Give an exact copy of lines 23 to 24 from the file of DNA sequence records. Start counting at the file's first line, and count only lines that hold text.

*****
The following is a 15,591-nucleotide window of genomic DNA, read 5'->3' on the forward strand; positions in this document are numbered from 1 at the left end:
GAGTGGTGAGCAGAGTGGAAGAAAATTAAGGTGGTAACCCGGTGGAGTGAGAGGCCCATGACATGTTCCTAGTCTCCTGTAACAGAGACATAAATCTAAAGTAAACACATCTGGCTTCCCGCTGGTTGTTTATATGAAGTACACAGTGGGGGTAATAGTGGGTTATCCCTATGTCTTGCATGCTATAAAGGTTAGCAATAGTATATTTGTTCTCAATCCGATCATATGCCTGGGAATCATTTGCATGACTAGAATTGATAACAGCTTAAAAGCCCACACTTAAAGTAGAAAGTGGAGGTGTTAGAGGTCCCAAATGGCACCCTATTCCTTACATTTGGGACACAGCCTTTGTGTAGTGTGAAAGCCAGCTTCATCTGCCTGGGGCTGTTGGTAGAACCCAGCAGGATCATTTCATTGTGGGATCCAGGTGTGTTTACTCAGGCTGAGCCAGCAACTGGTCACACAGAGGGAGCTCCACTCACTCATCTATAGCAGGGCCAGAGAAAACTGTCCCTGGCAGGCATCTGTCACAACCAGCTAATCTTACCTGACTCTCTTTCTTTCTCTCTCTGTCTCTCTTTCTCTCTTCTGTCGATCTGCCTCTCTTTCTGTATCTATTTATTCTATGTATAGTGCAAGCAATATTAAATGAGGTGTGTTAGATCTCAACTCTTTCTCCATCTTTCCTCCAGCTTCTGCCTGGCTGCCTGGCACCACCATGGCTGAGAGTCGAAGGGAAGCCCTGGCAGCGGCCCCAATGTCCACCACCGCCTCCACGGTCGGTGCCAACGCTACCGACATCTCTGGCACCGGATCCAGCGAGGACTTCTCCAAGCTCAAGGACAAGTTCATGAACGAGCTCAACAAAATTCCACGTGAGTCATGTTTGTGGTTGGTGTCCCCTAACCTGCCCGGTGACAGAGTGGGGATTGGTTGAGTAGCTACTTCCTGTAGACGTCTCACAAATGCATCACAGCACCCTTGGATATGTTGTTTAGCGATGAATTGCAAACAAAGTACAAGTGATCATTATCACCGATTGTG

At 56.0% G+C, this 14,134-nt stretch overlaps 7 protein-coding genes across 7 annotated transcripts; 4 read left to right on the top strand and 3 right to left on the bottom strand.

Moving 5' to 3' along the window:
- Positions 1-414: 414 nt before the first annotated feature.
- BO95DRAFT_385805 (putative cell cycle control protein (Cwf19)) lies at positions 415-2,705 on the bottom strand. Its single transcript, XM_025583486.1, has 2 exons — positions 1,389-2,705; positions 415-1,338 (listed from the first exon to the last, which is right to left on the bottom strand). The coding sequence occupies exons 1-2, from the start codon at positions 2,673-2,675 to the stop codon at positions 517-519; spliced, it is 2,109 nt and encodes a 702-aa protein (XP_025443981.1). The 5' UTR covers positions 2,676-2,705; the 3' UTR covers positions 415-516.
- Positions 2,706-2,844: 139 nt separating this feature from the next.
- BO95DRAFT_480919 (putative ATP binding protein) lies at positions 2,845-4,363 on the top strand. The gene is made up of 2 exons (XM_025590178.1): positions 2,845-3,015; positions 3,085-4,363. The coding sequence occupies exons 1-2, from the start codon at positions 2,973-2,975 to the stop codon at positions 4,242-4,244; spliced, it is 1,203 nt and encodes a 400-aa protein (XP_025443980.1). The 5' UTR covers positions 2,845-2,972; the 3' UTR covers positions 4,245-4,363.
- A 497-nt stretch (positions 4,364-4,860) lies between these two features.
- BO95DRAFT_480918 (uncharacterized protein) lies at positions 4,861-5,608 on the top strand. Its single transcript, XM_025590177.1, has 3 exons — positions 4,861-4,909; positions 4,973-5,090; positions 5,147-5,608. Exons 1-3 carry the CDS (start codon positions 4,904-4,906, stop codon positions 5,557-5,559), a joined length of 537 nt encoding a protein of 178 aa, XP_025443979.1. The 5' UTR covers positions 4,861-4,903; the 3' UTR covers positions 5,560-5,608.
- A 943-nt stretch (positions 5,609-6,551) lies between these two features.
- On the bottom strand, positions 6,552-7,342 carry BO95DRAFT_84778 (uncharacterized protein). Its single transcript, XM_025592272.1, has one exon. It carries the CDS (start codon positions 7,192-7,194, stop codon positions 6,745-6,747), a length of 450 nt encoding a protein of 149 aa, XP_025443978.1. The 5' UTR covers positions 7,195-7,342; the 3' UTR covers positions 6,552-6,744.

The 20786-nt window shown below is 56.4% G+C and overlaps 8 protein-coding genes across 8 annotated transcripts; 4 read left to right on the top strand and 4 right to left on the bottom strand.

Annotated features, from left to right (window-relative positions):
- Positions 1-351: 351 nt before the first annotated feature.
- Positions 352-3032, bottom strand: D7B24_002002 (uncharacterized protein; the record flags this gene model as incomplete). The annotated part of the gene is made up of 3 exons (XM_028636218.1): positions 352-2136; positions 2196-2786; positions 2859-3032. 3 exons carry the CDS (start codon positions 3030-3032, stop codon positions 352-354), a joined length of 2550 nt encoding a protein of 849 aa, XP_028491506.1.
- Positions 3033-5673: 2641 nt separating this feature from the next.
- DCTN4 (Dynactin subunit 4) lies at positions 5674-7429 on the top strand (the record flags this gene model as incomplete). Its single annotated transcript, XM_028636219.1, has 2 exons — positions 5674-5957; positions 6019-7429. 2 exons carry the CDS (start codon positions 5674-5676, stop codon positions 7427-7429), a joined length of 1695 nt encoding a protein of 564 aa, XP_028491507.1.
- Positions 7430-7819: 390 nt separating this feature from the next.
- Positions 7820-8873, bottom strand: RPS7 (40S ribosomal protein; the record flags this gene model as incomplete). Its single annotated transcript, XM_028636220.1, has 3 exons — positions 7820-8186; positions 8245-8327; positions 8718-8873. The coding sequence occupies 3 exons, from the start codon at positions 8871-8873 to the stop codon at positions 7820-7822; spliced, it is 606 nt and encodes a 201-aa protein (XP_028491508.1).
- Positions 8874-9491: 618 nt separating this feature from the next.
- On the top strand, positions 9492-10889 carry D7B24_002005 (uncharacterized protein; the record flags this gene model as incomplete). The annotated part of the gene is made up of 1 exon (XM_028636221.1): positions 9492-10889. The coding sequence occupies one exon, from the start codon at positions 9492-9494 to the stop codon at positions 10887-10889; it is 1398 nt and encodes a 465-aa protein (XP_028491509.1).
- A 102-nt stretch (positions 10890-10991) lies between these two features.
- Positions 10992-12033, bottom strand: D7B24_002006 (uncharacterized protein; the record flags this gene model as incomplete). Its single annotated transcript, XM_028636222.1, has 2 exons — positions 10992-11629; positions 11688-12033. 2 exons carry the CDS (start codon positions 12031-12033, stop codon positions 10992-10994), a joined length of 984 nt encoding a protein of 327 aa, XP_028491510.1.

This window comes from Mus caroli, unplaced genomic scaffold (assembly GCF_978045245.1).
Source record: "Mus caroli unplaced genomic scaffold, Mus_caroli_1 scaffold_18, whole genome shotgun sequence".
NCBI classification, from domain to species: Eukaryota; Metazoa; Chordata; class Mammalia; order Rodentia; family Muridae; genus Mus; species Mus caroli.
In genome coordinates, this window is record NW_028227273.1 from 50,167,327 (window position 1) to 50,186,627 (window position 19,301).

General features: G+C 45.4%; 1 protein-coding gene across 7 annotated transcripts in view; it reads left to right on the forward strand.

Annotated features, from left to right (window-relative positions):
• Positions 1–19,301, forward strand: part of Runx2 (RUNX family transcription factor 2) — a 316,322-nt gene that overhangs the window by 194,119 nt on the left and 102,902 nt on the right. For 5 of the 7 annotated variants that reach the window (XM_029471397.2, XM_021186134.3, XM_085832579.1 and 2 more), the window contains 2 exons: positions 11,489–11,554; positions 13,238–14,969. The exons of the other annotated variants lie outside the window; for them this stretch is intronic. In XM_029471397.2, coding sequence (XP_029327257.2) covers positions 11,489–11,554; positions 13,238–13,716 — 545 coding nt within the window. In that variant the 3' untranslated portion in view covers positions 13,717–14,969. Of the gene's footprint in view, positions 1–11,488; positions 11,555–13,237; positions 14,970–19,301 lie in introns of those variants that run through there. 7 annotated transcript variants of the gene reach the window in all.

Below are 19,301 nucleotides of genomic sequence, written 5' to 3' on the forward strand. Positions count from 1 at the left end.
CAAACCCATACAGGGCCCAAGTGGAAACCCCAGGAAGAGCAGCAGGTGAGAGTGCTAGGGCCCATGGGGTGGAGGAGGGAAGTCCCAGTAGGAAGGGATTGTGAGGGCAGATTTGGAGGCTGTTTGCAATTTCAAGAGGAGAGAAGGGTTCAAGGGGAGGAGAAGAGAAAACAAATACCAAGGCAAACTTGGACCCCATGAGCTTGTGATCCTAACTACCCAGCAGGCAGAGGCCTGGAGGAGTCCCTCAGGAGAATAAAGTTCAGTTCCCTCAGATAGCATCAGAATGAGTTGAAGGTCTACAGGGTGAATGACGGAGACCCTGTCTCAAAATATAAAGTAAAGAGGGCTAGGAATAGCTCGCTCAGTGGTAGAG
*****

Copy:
- A 102-nt stretch (positions 10890-10991) lies between these two features.
- Positions 10992-12033, bottom strand: D7B24_002006 (uncharacterized protein; the record flags this gene model as incomplete). Its single annotated transcript, XM_028636222.1, has 2 exons — positions 10992-11629; positions 11688-12033. 2 exons carry the CDS (start codon positions 12031-12033, stop codon positions 10992-10994), a joined length of 984 nt encoding a protein of 327 aa, XP_028491510.1.